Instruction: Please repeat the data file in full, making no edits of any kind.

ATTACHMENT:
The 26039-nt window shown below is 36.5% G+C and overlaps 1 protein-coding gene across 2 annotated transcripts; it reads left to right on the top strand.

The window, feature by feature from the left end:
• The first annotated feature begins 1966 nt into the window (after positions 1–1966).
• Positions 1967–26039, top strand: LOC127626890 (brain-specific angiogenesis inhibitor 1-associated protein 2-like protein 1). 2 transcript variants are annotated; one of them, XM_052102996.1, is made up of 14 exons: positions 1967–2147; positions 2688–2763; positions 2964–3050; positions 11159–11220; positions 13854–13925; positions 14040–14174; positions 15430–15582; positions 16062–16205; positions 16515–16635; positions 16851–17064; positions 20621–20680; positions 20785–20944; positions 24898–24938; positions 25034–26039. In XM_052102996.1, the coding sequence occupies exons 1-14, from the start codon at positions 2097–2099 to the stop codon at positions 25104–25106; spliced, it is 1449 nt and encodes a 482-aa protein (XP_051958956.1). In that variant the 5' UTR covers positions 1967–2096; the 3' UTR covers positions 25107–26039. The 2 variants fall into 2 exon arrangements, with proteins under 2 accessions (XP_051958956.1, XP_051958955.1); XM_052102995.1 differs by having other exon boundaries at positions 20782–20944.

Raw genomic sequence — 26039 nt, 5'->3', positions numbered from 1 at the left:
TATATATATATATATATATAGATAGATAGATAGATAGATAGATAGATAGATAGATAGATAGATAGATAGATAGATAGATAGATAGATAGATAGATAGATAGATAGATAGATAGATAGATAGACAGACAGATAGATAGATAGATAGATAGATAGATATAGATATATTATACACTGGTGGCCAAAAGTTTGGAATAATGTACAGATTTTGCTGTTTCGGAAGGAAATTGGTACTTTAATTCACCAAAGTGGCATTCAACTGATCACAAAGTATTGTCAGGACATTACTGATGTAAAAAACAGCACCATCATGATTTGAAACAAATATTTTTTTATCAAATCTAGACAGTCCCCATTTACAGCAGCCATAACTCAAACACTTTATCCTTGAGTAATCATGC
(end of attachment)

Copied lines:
The 26039-nt window shown below is 36.5% G+C and overlaps 1 protein-coding gene across 2 annotated transcripts; it reads left to right on the top strand.

The window, feature by feature from the left end:
• The first annotated feature begins 1966 nt into the window (after positions 1–1966).
• Positions 1967–26039, top strand: LOC127626890 (brain-specific angiogenesis inhibitor 1-associated protein 2-like protein 1). 2 transcript variants are annotated; one of them, XM_052102996.1, is made up of 14 exons: positions 1967–2147; positions 2688–2763; positions 2964–3050; positions 11159–11220; positions 13854–13925; positions 14040–14174; positions 15430–15582; positions 16062–16205; positions 16515–16635; positions 16851–17064; positions 20621–20680; positions 20785–20944; positions 24898–24938; positions 25034–26039. In XM_052102996.1, the coding sequence occupies exons 1-14, from the start codon at positions 2097–2099 to the stop codon at positions 25104–25106; spliced, it is 1449 nt and encodes a 482-aa protein (XP_051958956.1). In that variant the 5' UTR covers positions 1967–2096; the 3' UTR covers positions 25107–26039. The 2 variants fall into 2 exon arrangements, with proteins under 2 accessions (XP_051958956.1, XP_051958955.1); XM_052102995.1 differs by having other exon boundaries at positions 20782–20944.

Raw genomic sequence — 26039 nt, 5'->3', positions numbered from 1 at the left:
TATATATATATATATATATAGATAGATAGATAGATAGATAGATAGATAGATAGATAGATAGATAGATAGATAGATAGATAGATAGATAGATAGATAGATAGATAGATAGATAGATAGATAGACAGACAGATAGATAGATAGATAGATAGATAGATATAGATATATTATACACTGGTGGCCAAAAGTTTGGAATAATGTACAGATTTTGCTGTTTCGGAAGGAAATTGGTACTTTAATTCACCAAAGTGGCATTCAACTGATCACAAAGTATTGTCAGGACATTACTGATGTAAAAAACAGCACCATCATGATTTGAAACAAATATTTTTTTATCAAATCTAGACAGTCCCCATTTACAGCAGCCATAACTCAAACACTTTATCCTTGAGTAATCATGC